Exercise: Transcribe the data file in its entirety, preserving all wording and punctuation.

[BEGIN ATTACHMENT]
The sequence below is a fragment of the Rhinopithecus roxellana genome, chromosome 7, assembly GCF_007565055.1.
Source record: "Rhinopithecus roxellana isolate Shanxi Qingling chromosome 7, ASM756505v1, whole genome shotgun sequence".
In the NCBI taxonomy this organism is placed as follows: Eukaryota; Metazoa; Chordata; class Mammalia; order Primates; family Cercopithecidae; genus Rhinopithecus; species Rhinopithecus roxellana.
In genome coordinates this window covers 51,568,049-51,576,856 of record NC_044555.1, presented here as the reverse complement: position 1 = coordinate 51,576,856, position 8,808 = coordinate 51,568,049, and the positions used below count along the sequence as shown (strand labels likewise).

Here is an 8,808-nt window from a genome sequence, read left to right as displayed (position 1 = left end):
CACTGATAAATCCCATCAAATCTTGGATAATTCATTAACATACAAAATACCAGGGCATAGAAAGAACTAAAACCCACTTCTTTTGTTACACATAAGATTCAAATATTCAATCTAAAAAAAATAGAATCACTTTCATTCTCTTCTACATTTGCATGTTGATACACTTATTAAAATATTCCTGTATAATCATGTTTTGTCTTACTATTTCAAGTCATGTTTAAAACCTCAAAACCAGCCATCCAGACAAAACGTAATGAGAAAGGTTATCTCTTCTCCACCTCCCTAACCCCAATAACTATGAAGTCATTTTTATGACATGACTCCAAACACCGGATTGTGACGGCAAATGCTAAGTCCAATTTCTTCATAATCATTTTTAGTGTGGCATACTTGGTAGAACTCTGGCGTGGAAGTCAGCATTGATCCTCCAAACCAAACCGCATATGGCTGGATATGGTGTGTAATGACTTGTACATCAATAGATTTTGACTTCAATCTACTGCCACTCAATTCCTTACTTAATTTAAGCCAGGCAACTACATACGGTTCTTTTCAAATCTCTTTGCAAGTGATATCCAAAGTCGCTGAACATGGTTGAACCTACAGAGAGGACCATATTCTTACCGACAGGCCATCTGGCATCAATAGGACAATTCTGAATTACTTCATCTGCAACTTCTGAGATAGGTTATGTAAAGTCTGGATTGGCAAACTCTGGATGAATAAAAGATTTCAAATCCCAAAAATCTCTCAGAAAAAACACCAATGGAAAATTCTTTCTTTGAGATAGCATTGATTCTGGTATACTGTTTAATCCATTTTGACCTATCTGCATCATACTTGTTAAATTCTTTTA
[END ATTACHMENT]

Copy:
The sequence below is a fragment of the Rhinopithecus roxellana genome, chromosome 7, assembly GCF_007565055.1.
Source record: "Rhinopithecus roxellana isolate Shanxi Qingling chromosome 7, ASM756505v1, whole genome shotgun sequence".
In the NCBI taxonomy this organism is placed as follows: Eukaryota; Metazoa; Chordata; class Mammalia; order Primates; family Cercopithecidae; genus Rhinopithecus; species Rhinopithecus roxellana.
In genome coordinates this window covers 51,568,049-51,576,856 of record NC_044555.1, presented here as the reverse complement: position 1 = coordinate 51,576,856, position 8,808 = coordinate 51,568,049, and the positions used below count along the sequence as shown (strand labels likewise).

Here is an 8,808-nt window from a genome sequence, read left to right as displayed (position 1 = left end):
CACTGATAAATCCCATCAAATCTTGGATAATTCATTAACATACAAAATACCAGGGCATAGAAAGAACTAAAACCCACTTCTTTTGTTACACATAAGATTCAAATATTCAATCTAAAAAAAATAGAATCACTTTCATTCTCTTCTACATTTGCATGTTGATACACTTATTAAAATATTCCTGTATAATCATGTTTTGTCTTACTATTTCAAGTCATGTTTAAAACCTCAAAACCAGCCATCCAGACAAAACGTAATGAGAAAGGTTATCTCTTCTCCACCTCCCTAACCCCAATAACTATGAAGTCATTTTTATGACATGACTCCAAACACCGGATTGTGACGGCAAATGCTAAGTCCAATTTCTTCATAATCATTTTTAGTGTGGCATACTTGGTAGAACTCTGGCGTGGAAGTCAGCATTGATCCTCCAAACCAAACCGCATATGGCTGGATATGGTGTGTAATGACTTGTACATCAATAGATTTTGACTTCAATCTACTGCCACTCAATTCCTTACTTAATTTAAGCCAGGCAACTACATACGGTTCTTTTCAAATCTCTTTGCAAGTGATATCCAAAGTCGCTGAACATGGTTGAACCTACAGAGAGGACCATATTCTTACCGACAGGCCATCTGGCATCAATAGGACAATTCTGAATTACTTCATCTGCAACTTCTGAGATAGGTTATGTAAAGTCTGGATTGGCAAACTCTGGATGAATAAAAGATTTCAAATCCCAAAAATCTCTCAGAAAAAACACCAATGGAAAATTCTTTCTTTGAGATAGCATTGATTCTGGTATACTGTTTAATCCATTTTGACCTATCTGCATCATACTTGTTAAATTCTTTTA